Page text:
It’s official: Yahoo’s days as an independent company are over.
Verizon has agreed to pay $4.83 billion for Yahoo (YHOO, Tech30), the companies said before markets opened Monday.
The sale completes Yahoo’s evolution from influential search pioneer and web portal juggernaut to, in the end, a once-dominant brand that lost its way.
Parties as diverse as Warren Buffett and The Daily Mail were interested in buying Yahoo. But after a sale process that dragged on for months, Verizon (VZ, Tech30), long viewed as the frontrunner, is walking away with Yahoo’s more than one billion monthly active users.
Current Yahoo shareholders will keep the company’s lucrative investments in Chinese e-commerce giant Alibaba and Yahoo Japan. They will be spun into a separate, yet-to-be-named, publicly traded company. The deal also excludes some patents and Yahoo’s cash.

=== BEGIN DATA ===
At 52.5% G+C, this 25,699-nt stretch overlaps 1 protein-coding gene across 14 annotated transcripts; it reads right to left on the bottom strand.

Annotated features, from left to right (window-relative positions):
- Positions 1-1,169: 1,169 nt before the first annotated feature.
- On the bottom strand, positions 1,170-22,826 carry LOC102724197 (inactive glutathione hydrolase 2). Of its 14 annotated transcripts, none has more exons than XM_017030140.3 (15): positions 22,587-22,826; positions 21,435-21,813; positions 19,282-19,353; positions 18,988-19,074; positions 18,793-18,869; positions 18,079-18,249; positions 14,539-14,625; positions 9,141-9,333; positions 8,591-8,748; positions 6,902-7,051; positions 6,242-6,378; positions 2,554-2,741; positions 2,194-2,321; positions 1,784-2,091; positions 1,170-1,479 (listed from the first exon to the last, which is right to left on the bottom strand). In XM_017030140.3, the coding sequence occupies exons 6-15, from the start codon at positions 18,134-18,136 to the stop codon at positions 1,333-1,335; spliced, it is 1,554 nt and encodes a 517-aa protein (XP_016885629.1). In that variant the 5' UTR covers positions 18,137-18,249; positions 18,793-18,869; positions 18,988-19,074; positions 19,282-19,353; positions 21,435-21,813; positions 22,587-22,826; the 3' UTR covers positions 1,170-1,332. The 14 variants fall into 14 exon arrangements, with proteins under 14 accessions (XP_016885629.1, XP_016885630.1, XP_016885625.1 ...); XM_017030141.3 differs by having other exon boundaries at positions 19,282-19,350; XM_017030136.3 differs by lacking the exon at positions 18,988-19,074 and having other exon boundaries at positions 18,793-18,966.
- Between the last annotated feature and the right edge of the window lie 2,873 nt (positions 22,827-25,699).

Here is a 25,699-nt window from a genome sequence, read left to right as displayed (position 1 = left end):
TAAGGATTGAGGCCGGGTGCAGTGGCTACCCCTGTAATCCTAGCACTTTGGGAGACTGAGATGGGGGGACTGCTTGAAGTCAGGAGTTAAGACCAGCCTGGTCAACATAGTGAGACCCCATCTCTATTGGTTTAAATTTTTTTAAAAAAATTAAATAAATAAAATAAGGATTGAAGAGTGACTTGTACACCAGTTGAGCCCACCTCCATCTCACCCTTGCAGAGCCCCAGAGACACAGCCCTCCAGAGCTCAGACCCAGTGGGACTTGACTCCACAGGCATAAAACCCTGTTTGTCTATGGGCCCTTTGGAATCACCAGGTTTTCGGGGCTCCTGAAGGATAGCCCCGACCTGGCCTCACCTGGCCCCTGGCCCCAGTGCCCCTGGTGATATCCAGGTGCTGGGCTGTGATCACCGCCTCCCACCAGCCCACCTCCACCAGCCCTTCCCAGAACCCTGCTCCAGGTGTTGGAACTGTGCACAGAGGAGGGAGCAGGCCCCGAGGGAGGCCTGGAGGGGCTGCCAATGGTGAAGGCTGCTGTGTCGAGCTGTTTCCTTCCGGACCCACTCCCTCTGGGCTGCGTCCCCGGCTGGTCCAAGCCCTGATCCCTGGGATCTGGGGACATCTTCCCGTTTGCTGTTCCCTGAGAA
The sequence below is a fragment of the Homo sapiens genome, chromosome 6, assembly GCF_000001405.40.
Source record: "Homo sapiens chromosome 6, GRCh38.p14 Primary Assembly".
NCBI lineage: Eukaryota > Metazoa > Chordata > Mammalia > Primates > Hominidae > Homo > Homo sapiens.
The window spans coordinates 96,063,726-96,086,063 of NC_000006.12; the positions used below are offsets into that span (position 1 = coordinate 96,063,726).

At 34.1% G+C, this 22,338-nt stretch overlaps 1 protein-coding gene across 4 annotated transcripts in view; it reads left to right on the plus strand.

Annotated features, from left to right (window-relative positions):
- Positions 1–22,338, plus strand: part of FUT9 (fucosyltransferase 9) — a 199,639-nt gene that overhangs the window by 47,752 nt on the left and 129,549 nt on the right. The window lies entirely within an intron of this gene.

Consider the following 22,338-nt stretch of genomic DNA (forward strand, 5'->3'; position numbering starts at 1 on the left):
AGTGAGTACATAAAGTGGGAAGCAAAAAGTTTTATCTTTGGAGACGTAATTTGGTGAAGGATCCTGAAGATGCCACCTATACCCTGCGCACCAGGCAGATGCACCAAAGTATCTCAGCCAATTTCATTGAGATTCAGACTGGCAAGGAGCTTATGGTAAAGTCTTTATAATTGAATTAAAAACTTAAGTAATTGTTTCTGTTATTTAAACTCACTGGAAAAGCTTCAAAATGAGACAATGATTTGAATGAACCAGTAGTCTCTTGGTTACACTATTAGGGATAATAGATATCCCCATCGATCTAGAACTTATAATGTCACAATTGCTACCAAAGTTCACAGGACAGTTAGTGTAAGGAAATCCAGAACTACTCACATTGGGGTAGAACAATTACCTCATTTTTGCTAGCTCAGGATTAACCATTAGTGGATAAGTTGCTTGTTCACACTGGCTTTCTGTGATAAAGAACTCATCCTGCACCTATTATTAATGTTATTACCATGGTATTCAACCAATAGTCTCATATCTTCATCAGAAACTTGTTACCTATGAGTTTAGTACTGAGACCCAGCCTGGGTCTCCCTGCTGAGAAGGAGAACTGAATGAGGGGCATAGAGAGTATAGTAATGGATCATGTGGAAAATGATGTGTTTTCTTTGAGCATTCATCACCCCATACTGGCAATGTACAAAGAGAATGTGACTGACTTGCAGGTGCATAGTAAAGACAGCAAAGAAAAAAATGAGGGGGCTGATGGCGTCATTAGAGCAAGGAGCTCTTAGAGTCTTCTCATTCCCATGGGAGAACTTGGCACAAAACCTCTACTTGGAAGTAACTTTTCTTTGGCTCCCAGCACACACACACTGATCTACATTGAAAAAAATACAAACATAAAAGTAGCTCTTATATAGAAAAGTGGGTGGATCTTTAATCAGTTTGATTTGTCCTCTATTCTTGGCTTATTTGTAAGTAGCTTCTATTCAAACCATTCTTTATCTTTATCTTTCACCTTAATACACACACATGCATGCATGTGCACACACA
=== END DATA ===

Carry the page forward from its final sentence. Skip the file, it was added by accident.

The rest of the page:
The Verizon deal must be approved by regulators and is expected to be finalized in the first quarter of 2017.
The sale puts an end to Yahoo’s 21-year history as an independent company. Yahoo will now be integrated with Verizon-owned AOL under Marni Walden, an executive vice president at the telecom company.
It also ends a turnaround effort by Marissa Mayer, who joined Yahoo four years ago and promised to revitalize the company. Verizon and Yahoo have not commented on who will lead Yahoo once the deal is complete.
It’s unclear what Mayer will do after the deal closes. A spokesman for Yahoo said it’s “too early to say” whether she will stay on as CEO, accept a new role at Verizon, or step aside. Meanwhile, Mayer says she will stay on to see Yahoo through its transition.
“For me personally, I’m planning to stay,” Mayer wrote Monday in a memo to employees posted on Tumblr. “I love Yahoo, and I believe in all of you. It’s important to me to see Yahoo into its next chapter.”
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